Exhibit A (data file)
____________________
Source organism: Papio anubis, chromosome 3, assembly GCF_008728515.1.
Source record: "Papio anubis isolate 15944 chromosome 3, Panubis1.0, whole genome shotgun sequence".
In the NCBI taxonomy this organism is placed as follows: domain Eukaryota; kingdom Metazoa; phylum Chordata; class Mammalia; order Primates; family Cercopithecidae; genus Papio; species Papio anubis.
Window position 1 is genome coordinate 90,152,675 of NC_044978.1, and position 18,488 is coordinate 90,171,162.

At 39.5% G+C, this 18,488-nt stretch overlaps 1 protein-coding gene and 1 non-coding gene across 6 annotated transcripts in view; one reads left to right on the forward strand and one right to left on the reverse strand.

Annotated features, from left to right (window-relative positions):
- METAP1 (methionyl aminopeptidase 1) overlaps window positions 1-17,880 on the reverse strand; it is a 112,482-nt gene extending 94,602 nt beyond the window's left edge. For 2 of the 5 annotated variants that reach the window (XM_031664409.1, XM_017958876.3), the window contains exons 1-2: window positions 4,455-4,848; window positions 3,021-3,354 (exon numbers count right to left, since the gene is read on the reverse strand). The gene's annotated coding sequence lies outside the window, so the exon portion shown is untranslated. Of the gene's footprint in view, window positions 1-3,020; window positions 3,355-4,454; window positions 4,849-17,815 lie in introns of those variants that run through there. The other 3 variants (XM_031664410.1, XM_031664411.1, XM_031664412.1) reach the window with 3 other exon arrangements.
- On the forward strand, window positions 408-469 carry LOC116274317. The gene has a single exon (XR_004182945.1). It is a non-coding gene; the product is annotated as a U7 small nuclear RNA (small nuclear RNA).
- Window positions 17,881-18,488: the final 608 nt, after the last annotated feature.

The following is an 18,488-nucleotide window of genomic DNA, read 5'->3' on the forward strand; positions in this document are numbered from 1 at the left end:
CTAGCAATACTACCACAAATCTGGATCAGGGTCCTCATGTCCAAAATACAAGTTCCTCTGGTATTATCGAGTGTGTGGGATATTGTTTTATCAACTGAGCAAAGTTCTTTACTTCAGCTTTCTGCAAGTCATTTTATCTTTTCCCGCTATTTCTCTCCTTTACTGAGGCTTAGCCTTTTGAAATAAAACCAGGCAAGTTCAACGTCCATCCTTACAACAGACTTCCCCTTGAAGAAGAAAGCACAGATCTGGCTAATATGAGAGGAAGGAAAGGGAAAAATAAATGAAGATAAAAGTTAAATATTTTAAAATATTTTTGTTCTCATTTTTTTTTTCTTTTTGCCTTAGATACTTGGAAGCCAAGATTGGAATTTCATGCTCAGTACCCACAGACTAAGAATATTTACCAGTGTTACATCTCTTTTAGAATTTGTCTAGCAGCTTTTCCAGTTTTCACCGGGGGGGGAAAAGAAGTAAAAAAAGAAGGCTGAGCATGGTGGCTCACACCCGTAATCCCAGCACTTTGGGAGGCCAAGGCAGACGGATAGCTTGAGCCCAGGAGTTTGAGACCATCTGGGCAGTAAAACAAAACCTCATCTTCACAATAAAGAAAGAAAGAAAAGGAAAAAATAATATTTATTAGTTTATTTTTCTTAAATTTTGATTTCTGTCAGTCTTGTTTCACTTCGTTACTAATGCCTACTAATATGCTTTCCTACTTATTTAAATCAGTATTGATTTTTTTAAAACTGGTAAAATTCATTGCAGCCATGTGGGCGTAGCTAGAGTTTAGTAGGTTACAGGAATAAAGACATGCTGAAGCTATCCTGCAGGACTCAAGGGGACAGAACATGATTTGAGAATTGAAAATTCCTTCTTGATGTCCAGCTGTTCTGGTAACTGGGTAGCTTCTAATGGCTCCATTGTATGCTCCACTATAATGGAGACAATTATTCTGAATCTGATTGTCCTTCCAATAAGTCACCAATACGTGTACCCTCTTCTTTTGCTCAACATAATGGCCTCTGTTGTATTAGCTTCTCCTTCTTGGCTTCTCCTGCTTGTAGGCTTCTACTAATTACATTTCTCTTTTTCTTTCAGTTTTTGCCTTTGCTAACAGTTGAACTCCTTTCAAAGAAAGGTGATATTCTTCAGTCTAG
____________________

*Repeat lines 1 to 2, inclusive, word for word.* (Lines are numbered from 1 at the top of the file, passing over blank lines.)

Source organism: Papio anubis, chromosome 3, assembly GCF_008728515.1.
Source record: "Papio anubis isolate 15944 chromosome 3, Panubis1.0, whole genome shotgun sequence".